- Clean the floor using a wire brush or metal grinder to remove the rust.
Seal the walls and ceiling of the bus to remove any corroded spots.
- Use a garden hose to check if the bus has any leaks.
If you found any leaks, caulk the exterior of the bus rather than patching the leaks.
- Check the electrical wiring of the bus for any damages or chips. You should repair and add extra cover to the wiring to prevent electrical accidents.
Walls, Ceiling and Floor Insulation
- Insulate walls and ceilings – you may want to install a thin insulation board such as 1.5 inches thick foam panels around the bus. It’s best if you also cut a piece of rigid foam insulation to sizes and fill in the gaps, and wall cavities.
- Subfloor finishing – it’s best to install sanded plywood for subflooring the bus. Installing plywood to subflooring should be ½ inch thick. Keep in mind to fit together with each subfloor panels by drilling short wood-to-metal screws for better insulation of the bus’s metal floor.
- Floor finishing – after installing your subfloor plywood panels, you can add the flooring design you like, such as hardwood or cut-out plasticine or tile floorings.
Adding Pieces of Furniture and Designs
Before adding the furniture, you should measure the interior of your bus. You can create a scaled drawing and layout to place your storage and furniture. This way, you know what would be the outcome of the interior of your bus once you have placed the bed, kitchen, and storage. You should take into consideration the size needed of the mattress, kitchen space, and room that you allow to use.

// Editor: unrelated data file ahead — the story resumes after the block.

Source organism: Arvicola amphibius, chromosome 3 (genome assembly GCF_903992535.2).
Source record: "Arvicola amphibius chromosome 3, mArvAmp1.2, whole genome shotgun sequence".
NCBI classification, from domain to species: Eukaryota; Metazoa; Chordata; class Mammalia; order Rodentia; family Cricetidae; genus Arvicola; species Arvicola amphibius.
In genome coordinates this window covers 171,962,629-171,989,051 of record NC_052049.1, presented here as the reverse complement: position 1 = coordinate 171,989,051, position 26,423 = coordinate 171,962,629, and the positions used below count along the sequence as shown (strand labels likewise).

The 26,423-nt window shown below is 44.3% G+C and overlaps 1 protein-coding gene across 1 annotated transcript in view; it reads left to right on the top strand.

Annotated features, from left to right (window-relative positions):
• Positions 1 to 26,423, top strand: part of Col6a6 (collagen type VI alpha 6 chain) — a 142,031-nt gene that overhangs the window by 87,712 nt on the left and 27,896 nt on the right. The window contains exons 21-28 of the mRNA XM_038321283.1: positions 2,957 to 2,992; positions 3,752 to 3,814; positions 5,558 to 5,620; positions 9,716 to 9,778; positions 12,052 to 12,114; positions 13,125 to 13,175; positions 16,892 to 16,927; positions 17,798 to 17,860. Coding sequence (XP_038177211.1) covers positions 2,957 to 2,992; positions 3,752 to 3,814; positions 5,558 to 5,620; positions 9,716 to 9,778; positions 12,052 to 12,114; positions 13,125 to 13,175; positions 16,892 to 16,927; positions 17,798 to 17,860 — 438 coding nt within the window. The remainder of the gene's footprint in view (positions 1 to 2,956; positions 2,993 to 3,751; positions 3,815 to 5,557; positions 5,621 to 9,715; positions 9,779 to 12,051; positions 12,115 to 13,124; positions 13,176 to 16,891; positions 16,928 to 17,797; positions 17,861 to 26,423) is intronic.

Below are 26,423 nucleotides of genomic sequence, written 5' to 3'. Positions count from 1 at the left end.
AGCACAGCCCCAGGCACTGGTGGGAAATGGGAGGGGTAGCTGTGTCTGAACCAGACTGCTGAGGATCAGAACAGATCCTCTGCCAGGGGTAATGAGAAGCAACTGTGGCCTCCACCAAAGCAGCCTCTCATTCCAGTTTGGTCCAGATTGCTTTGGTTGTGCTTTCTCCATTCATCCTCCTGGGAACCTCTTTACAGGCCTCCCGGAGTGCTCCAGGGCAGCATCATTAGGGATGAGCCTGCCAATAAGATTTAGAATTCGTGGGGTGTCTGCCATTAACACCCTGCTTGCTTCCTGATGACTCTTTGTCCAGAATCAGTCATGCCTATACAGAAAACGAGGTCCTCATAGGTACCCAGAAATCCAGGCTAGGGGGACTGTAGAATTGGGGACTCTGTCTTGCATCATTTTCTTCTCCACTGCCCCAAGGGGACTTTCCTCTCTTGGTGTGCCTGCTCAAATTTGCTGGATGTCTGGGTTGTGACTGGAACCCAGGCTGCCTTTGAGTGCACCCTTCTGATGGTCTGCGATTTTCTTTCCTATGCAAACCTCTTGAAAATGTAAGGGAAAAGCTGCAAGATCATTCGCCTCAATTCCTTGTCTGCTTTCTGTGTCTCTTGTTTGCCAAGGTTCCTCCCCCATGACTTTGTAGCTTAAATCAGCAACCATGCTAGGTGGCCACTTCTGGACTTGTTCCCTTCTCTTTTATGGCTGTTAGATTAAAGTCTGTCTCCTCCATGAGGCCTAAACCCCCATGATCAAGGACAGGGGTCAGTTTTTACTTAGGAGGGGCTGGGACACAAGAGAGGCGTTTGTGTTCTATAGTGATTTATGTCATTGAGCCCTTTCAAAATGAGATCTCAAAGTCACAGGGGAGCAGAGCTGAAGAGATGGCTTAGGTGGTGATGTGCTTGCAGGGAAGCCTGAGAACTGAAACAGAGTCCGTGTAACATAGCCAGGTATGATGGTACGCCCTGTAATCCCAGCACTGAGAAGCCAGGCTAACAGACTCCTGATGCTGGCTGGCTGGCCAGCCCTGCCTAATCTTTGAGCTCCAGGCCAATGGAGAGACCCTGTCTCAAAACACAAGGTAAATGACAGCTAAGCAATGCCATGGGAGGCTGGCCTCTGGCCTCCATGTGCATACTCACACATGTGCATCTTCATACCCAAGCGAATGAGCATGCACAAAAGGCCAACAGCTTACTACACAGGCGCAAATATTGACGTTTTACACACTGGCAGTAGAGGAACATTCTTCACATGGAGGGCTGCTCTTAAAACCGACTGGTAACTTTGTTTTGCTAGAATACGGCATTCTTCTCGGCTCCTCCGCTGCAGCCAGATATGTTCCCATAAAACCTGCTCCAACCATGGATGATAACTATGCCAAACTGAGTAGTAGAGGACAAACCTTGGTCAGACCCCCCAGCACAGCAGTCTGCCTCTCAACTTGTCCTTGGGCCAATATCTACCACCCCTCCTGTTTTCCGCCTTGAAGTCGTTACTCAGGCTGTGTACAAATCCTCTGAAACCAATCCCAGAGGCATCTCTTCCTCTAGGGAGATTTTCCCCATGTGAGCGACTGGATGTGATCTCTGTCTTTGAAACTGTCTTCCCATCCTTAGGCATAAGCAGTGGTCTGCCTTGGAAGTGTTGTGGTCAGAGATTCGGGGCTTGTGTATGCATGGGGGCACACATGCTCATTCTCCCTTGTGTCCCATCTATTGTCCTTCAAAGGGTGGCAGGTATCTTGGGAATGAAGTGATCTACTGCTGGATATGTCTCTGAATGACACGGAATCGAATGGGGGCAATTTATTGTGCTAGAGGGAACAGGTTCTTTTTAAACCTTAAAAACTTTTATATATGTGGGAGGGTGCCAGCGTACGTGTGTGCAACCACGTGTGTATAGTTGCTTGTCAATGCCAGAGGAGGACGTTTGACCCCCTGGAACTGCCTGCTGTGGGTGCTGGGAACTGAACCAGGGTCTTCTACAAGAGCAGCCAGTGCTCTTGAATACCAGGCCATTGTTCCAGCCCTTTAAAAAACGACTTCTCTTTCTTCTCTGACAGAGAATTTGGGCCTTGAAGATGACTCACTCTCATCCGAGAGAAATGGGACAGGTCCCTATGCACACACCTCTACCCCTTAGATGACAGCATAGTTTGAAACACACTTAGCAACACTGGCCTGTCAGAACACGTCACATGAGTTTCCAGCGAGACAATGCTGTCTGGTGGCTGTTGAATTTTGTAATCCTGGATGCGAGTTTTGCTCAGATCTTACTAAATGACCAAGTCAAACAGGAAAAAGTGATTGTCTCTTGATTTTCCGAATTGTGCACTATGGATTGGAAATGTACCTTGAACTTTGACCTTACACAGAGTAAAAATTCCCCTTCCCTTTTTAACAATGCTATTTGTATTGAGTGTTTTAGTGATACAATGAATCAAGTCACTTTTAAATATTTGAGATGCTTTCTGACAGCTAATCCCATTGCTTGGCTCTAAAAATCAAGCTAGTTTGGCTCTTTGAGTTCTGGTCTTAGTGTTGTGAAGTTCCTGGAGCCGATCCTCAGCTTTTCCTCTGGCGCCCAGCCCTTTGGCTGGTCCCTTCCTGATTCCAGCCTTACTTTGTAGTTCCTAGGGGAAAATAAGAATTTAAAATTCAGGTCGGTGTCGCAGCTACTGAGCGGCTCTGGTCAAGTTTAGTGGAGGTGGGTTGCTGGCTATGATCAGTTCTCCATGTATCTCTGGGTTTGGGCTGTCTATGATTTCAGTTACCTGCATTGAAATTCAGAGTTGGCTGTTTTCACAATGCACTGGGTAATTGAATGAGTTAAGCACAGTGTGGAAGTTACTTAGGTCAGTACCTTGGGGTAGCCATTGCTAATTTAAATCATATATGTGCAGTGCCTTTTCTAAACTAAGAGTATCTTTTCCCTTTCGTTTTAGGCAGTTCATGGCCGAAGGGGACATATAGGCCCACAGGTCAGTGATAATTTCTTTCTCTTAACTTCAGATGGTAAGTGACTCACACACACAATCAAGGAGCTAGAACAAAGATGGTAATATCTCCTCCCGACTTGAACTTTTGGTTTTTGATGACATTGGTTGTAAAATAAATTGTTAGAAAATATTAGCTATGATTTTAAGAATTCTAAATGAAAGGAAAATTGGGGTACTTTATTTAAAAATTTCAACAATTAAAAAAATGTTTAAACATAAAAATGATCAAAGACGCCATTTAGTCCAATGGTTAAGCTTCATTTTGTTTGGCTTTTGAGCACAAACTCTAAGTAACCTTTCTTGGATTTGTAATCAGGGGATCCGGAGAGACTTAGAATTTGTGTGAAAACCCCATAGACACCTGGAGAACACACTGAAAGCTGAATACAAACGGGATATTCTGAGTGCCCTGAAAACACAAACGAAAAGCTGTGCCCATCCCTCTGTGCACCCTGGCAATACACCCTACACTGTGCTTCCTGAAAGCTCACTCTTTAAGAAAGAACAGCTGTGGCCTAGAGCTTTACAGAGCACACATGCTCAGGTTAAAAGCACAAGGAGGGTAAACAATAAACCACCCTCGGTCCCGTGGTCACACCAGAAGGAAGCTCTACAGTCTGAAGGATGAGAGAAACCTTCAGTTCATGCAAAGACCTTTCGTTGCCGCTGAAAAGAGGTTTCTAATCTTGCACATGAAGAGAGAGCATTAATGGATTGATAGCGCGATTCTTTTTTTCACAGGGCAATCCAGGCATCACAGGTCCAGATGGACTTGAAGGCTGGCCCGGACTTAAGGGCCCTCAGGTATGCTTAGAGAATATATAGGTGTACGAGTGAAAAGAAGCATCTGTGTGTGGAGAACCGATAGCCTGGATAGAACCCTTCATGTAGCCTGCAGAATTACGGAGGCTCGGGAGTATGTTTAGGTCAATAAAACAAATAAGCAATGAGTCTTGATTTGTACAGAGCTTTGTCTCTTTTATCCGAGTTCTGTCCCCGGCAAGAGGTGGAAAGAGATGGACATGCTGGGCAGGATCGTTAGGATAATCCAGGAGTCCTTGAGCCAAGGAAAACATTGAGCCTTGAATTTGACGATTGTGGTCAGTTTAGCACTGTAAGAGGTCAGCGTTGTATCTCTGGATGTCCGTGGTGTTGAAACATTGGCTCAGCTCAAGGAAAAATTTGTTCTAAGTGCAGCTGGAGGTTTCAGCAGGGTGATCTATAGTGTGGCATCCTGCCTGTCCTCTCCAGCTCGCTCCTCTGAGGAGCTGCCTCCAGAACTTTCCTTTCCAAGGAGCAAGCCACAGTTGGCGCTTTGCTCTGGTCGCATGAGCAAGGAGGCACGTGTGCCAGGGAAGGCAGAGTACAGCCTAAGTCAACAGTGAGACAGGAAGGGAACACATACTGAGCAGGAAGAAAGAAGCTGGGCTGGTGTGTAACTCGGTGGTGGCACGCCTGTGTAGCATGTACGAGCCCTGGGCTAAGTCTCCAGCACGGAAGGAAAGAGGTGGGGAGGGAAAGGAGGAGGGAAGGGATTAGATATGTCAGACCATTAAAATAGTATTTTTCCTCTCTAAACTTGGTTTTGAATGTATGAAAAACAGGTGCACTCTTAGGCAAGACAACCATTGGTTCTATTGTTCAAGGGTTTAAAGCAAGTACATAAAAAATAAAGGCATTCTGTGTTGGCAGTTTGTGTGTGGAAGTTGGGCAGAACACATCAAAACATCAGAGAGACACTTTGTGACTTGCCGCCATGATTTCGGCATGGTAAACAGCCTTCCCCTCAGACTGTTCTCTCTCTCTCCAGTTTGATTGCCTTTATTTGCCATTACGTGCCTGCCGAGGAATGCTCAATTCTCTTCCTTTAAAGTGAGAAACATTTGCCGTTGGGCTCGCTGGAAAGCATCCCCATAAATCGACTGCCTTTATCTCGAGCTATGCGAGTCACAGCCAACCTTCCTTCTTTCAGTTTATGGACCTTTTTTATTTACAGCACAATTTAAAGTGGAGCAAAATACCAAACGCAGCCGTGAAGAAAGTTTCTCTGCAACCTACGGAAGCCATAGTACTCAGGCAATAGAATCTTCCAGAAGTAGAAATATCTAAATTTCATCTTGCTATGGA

Here are our recommended sizes for each amenities you plan to add:
- Bed – a double mattress is a more convenient option because it only covers 4.5ft wide and 6ft long.
- Kitchen – the sink, overhead shelving, and storage should also consider the size you can allow. Most campers allow kitchen size no more than 5ft, which also allows you to adjust the space if you want to add a stove or a small refrigerator into the design
- Storage – depending on the size, it’s best to keep your drawers, under bed storage, and tools stored in a more accessible area from the exit door.
The cost of DIY conversion of an old bus into an RV with all the repairs and comforts added should be around $10000 to $20000. A used school bus would probably cost at an auction about $3000 to $6000 that is more affordable compared to the cost of a used RV.
Much of the cost left is from purchasing the material used in restoring the bus, which involves insulation boards, flooring, paints, and other building materials.
Reason to Convert a Bus into an RV
Converting an old school bus into an RV-style tiny home on wheels is some accomplishment that you can be proud of, and you did it by yourself. To make your hard work rewarding, we decided to add the reasons to convert a bus into an RV.
- It fits your budget.
- You can save some money because you have the option to buy affordable but high-quality materials.
- The design and layout fit your needs and furniture.
- You can add cozy equipment in your Skoolie.
- A comfortable, and cool temperature inside
Having the freedom to do what you want with the design and space is one of the great aspects of building your own tiny home on wheels. Understanding how to convert a bus to an RV means putting much work into your new home on wheels. Whether it’s extravagant that takes months to finish, what’s more, is that you enjoy building your Skoolie, and it allows you to go off-grid whenever you’re traveling.